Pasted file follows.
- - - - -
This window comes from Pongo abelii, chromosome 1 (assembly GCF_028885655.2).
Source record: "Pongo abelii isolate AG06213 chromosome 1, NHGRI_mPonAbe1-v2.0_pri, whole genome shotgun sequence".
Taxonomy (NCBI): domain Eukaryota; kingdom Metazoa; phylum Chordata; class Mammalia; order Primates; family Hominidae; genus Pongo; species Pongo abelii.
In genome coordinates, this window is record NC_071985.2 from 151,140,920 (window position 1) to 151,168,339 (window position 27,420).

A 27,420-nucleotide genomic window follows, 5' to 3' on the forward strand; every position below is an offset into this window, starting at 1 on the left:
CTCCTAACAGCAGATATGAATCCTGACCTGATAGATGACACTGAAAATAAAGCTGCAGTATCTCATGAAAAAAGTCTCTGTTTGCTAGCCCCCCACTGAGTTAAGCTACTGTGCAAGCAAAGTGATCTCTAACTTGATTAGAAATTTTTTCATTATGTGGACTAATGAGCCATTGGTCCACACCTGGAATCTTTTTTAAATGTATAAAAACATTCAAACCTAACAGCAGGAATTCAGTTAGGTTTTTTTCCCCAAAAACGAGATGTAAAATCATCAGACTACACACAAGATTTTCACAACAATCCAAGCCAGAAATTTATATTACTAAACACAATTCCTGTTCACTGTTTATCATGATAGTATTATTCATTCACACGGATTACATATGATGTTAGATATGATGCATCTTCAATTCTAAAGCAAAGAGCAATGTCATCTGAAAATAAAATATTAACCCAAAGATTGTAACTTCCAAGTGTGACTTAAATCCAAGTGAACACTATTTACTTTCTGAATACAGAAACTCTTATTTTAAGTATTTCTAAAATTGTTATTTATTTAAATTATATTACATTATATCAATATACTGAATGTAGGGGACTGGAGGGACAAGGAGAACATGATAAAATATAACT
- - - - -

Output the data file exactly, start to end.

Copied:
This window comes from Pongo abelii, chromosome 1 (assembly GCF_028885655.2).
Source record: "Pongo abelii isolate AG06213 chromosome 1, NHGRI_mPonAbe1-v2.0_pri, whole genome shotgun sequence".
Taxonomy (NCBI): domain Eukaryota; kingdom Metazoa; phylum Chordata; class Mammalia; order Primates; family Hominidae; genus Pongo; species Pongo abelii.
In genome coordinates, this window is record NC_071985.2 from 151,140,920 (window position 1) to 151,168,339 (window position 27,420).

A 27,420-nucleotide genomic window follows, 5' to 3' on the forward strand; every position below is an offset into this window, starting at 1 on the left:
CTCCTAACAGCAGATATGAATCCTGACCTGATAGATGACACTGAAAATAAAGCTGCAGTATCTCATGAAAAAAGTCTCTGTTTGCTAGCCCCCCACTGAGTTAAGCTACTGTGCAAGCAAAGTGATCTCTAACTTGATTAGAAATTTTTTCATTATGTGGACTAATGAGCCATTGGTCCACACCTGGAATCTTTTTTAAATGTATAAAAACATTCAAACCTAACAGCAGGAATTCAGTTAGGTTTTTTTCCCCAAAAACGAGATGTAAAATCATCAGACTACACACAAGATTTTCACAACAATCCAAGCCAGAAATTTATATTACTAAACACAATTCCTGTTCACTGTTTATCATGATAGTATTATTCATTCACACGGATTACATATGATGTTAGATATGATGCATCTTCAATTCTAAAGCAAAGAGCAATGTCATCTGAAAATAAAATATTAACCCAAAGATTGTAACTTCCAAGTGTGACTTAAATCCAAGTGAACACTATTTACTTTCTGAATACAGAAACTCTTATTTTAAGTATTTCTAAAATTGTTATTTATTTAAATTATATTACATTATATCAATATACTGAATGTAGGGGACTGGAGGGACAAGGAGAACATGATAAAATATAACT